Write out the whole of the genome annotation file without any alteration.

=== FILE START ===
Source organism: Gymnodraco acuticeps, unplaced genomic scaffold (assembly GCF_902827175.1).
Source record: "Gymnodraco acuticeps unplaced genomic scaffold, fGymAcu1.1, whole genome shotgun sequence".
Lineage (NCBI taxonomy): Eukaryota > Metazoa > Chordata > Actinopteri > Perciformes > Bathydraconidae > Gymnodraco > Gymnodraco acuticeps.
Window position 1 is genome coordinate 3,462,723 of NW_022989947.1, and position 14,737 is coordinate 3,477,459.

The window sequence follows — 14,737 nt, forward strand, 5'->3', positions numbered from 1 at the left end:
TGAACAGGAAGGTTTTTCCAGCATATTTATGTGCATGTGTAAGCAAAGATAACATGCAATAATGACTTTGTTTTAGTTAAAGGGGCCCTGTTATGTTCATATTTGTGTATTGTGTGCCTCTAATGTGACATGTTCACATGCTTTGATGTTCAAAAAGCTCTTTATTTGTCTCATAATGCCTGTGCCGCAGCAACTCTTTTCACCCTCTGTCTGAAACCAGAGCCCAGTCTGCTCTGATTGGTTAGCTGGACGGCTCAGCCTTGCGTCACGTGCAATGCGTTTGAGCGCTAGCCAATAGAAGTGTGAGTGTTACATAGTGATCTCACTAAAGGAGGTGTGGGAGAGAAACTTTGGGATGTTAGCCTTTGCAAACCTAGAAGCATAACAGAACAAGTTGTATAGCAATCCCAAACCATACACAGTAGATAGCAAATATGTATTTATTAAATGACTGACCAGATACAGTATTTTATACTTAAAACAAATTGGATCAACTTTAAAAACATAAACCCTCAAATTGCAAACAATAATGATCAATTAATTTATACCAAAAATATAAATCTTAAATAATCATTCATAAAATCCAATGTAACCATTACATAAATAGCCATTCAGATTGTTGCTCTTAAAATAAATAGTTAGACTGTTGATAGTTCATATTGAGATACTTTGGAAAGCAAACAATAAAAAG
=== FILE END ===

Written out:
Source organism: Gymnodraco acuticeps, unplaced genomic scaffold (assembly GCF_902827175.1).
Source record: "Gymnodraco acuticeps unplaced genomic scaffold, fGymAcu1.1, whole genome shotgun sequence".
Lineage (NCBI taxonomy): Eukaryota > Metazoa > Chordata > Actinopteri > Perciformes > Bathydraconidae > Gymnodraco > Gymnodraco acuticeps.
Window position 1 is genome coordinate 3,462,723 of NW_022989947.1, and position 14,737 is coordinate 3,477,459.

The window sequence follows — 14,737 nt, forward strand, 5'->3', positions numbered from 1 at the left end:
TGAACAGGAAGGTTTTTCCAGCATATTTATGTGCATGTGTAAGCAAAGATAACATGCAATAATGACTTTGTTTTAGTTAAAGGGGCCCTGTTATGTTCATATTTGTGTATTGTGTGCCTCTAATGTGACATGTTCACATGCTTTGATGTTCAAAAAGCTCTTTATTTGTCTCATAATGCCTGTGCCGCAGCAACTCTTTTCACCCTCTGTCTGAAACCAGAGCCCAGTCTGCTCTGATTGGTTAGCTGGACGGCTCAGCCTTGCGTCACGTGCAATGCGTTTGAGCGCTAGCCAATAGAAGTGTGAGTGTTACATAGTGATCTCACTAAAGGAGGTGTGGGAGAGAAACTTTGGGATGTTAGCCTTTGCAAACCTAGAAGCATAACAGAACAAGTTGTATAGCAATCCCAAACCATACACAGTAGATAGCAAATATGTATTTATTAAATGACTGACCAGATACAGTATTTTATACTTAAAACAAATTGGATCAACTTTAAAAACATAAACCCTCAAATTGCAAACAATAATGATCAATTAATTTATACCAAAAATATAAATCTTAAATAATCATTCATAAAATCCAATGTAACCATTACATAAATAGCCATTCAGATTGTTGCTCTTAAAATAAATAGTTAGACTGTTGATAGTTCATATTGAGATACTTTGGAAAGCAAACAATAAAAAG